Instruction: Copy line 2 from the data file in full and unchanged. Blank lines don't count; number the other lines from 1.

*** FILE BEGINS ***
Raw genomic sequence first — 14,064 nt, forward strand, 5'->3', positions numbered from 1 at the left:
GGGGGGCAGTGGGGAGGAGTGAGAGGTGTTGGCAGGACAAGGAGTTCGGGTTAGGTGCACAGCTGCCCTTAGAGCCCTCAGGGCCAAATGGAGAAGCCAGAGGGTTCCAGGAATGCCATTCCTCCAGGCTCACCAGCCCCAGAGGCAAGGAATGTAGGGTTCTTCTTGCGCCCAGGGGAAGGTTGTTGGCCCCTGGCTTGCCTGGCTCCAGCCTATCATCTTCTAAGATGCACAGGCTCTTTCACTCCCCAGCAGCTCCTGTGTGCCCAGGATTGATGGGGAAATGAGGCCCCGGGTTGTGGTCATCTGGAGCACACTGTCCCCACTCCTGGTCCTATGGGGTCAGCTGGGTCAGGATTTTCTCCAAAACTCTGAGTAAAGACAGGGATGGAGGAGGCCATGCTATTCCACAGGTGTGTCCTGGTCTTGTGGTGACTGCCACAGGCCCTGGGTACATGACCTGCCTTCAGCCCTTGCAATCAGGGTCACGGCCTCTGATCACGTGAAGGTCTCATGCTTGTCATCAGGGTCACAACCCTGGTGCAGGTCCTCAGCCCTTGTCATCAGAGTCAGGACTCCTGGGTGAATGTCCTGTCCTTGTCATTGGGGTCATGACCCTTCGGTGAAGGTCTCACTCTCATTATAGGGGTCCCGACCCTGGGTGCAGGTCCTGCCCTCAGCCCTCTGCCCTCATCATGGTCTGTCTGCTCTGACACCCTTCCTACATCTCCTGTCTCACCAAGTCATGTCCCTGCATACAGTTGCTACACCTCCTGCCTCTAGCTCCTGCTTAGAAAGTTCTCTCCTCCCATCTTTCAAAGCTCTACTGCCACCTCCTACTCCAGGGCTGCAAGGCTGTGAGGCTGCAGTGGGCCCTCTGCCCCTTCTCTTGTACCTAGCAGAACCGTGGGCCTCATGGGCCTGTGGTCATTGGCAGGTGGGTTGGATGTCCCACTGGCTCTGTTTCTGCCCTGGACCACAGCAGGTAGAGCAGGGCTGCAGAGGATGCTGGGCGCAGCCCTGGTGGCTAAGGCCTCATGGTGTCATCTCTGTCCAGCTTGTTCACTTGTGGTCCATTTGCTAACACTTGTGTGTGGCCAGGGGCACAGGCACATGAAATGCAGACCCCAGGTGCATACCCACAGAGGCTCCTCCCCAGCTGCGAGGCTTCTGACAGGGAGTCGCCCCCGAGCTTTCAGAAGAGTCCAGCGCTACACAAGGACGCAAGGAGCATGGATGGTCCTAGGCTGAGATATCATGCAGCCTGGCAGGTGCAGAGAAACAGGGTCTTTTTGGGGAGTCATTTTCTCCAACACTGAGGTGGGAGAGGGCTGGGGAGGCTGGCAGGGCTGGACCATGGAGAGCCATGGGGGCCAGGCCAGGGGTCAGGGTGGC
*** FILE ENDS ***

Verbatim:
GGGGGGCAGTGGGGAGGAGTGAGAGGTGTTGGCAGGACAAGGAGTTCGGGTTAGGTGCACAGCTGCCCTTAGAGCCCTCAGGGCCAAATGGAGAAGCCAGAGGGTTCCAGGAATGCCATTCCTCCAGGCTCACCAGCCCCAGAGGCAAGGAATGTAGGGTTCTTCTTGCGCCCAGGGGAAGGTTGTTGGCCCCTGGCTTGCCTGGCTCCAGCCTATCATCTTCTAAGATGCACAGGCTCTTTCACTCCCCAGCAGCTCCTGTGTGCCCAGGATTGATGGGGAAATGAGGCCCCGGGTTGTGGTCATCTGGAGCACACTGTCCCCACTCCTGGTCCTATGGGGTCAGCTGGGTCAGGATTTTCTCCAAAACTCTGAGTAAAGACAGGGATGGAGGAGGCCATGCTATTCCACAGGTGTGTCCTGGTCTTGTGGTGACTGCCACAGGCCCTGGGTACATGACCTGCCTTCAGCCCTTGCAATCAGGGTCACGGCCTCTGATCACGTGAAGGTCTCATGCTTGTCATCAGGGTCACAACCCTGGTGCAGGTCCTCAGCCCTTGTCATCAGAGTCAGGACTCCTGGGTGAATGTCCTGTCCTTGTCATTGGGGTCATGACCCTTCGGTGAAGGTCTCACTCTCATTATAGGGGTCCCGACCCTGGGTGCAGGTCCTGCCCTCAGCCCTCTGCCCTCATCATGGTCTGTCTGCTCTGACACCCTTCCTACATCTCCTGTCTCACCAAGTCATGTCCCTGCATACAGTTGCTACACCTCCTGCCTCTAGCTCCTGCTTAGAAAGTTCTCTCCTCCCATCTTTCAAAGCTCTACTGCCACCTCCTACTCCAGGGCTGCAAGGCTGTGAGGCTGCAGTGGGCCCTCTGCCCCTTCTCTTGTACCTAGCAGAACCGTGGGCCTCATGGGCCTGTGGTCATTGGCAGGTGGGTTGGATGTCCCACTGGCTCTGTTTCTGCCCTGGACCACAGCAGGTAGAGCAGGGCTGCAGAGGATGCTGGGCGCAGCCCTGGTGGCTAAGGCCTCATGGTGTCATCTCTGTCCAGCTTGTTCACTTGTGGTCCATTTGCTAACACTTGTGTGTGGCCAGGGGCACAGGCACATGAAATGCAGACCCCAGGTGCATACCCACAGAGGCTCCTCCCCAGCTGCGAGGCTTCTGACAGGGAGTCGCCCCCGAGCTTTCAGAAGAGTCCAGCGCTACACAAGGACGCAAGGAGCATGGATGGTCCTAGGCTGAGATATCATGCAGCCTGGCAGGTGCAGAGAAACAGGGTCTTTTTGGGGAGTCATTTTCTCCAACACTGAGGTGGGAGAGGGCTGGGGAGGCTGGCAGGGCTGGACCATGGAGAGCCATGGGGGCCAGGCCAGGGGTCAGGGTGGC